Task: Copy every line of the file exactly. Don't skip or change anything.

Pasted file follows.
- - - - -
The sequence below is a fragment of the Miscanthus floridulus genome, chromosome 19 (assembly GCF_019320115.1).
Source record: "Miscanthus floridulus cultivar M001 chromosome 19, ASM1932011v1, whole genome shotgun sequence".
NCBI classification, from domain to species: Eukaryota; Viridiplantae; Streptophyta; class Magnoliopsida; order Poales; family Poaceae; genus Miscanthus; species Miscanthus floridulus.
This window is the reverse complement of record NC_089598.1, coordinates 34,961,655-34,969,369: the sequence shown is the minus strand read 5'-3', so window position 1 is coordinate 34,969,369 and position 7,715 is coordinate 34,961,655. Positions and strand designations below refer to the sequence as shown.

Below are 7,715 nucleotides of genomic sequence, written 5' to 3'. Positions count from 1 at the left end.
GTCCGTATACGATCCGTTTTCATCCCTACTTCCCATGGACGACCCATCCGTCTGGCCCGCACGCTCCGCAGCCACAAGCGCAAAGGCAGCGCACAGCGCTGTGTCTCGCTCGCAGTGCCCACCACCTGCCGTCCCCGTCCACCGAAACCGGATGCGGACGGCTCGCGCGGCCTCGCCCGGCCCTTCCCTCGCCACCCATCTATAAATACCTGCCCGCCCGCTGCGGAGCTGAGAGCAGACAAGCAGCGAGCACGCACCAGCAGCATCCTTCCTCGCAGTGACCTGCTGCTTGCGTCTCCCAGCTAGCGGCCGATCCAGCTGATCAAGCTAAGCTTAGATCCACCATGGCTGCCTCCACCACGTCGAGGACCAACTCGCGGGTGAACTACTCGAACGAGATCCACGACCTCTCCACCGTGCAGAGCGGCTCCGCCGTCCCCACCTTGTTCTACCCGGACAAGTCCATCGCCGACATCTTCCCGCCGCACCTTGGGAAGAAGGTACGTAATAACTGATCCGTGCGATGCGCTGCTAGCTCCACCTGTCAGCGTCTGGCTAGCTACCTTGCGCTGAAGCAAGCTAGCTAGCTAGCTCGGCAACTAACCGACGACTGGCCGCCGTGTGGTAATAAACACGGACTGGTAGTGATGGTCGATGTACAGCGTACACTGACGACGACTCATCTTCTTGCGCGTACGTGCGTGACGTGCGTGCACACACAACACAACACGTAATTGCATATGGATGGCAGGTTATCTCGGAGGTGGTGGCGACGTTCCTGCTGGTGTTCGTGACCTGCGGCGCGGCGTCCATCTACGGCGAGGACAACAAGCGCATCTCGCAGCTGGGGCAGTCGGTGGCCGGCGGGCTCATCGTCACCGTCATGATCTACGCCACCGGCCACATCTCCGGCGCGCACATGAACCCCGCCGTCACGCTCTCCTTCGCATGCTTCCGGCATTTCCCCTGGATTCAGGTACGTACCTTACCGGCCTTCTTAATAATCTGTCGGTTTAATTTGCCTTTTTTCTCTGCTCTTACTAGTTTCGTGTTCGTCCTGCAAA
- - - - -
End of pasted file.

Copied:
The sequence below is a fragment of the Miscanthus floridulus genome, chromosome 19 (assembly GCF_019320115.1).
Source record: "Miscanthus floridulus cultivar M001 chromosome 19, ASM1932011v1, whole genome shotgun sequence".
NCBI classification, from domain to species: Eukaryota; Viridiplantae; Streptophyta; class Magnoliopsida; order Poales; family Poaceae; genus Miscanthus; species Miscanthus floridulus.
This window is the reverse complement of record NC_089598.1, coordinates 34,961,655-34,969,369: the sequence shown is the minus strand read 5'-3', so window position 1 is coordinate 34,969,369 and position 7,715 is coordinate 34,961,655. Positions and strand designations below refer to the sequence as shown.

Below are 7,715 nucleotides of genomic sequence, written 5' to 3'. Positions count from 1 at the left end.
GTCCGTATACGATCCGTTTTCATCCCTACTTCCCATGGACGACCCATCCGTCTGGCCCGCACGCTCCGCAGCCACAAGCGCAAAGGCAGCGCACAGCGCTGTGTCTCGCTCGCAGTGCCCACCACCTGCCGTCCCCGTCCACCGAAACCGGATGCGGACGGCTCGCGCGGCCTCGCCCGGCCCTTCCCTCGCCACCCATCTATAAATACCTGCCCGCCCGCTGCGGAGCTGAGAGCAGACAAGCAGCGAGCACGCACCAGCAGCATCCTTCCTCGCAGTGACCTGCTGCTTGCGTCTCCCAGCTAGCGGCCGATCCAGCTGATCAAGCTAAGCTTAGATCCACCATGGCTGCCTCCACCACGTCGAGGACCAACTCGCGGGTGAACTACTCGAACGAGATCCACGACCTCTCCACCGTGCAGAGCGGCTCCGCCGTCCCCACCTTGTTCTACCCGGACAAGTCCATCGCCGACATCTTCCCGCCGCACCTTGGGAAGAAGGTACGTAATAACTGATCCGTGCGATGCGCTGCTAGCTCCACCTGTCAGCGTCTGGCTAGCTACCTTGCGCTGAAGCAAGCTAGCTAGCTAGCTCGGCAACTAACCGACGACTGGCCGCCGTGTGGTAATAAACACGGACTGGTAGTGATGGTCGATGTACAGCGTACACTGACGACGACTCATCTTCTTGCGCGTACGTGCGTGACGTGCGTGCACACACAACACAACACGTAATTGCATATGGATGGCAGGTTATCTCGGAGGTGGTGGCGACGTTCCTGCTGGTGTTCGTGACCTGCGGCGCGGCGTCCATCTACGGCGAGGACAACAAGCGCATCTCGCAGCTGGGGCAGTCGGTGGCCGGCGGGCTCATCGTCACCGTCATGATCTACGCCACCGGCCACATCTCCGGCGCGCACATGAACCCCGCCGTCACGCTCTCCTTCGCATGCTTCCGGCATTTCCCCTGGATTCAGGTACGTACCTTACCGGCCTTCTTAATAATCTGTCGGTTTAATTTGCCTTTTTTCTCTGCTCTTACTAGTTTCGTGTTCGTCCTGCAAA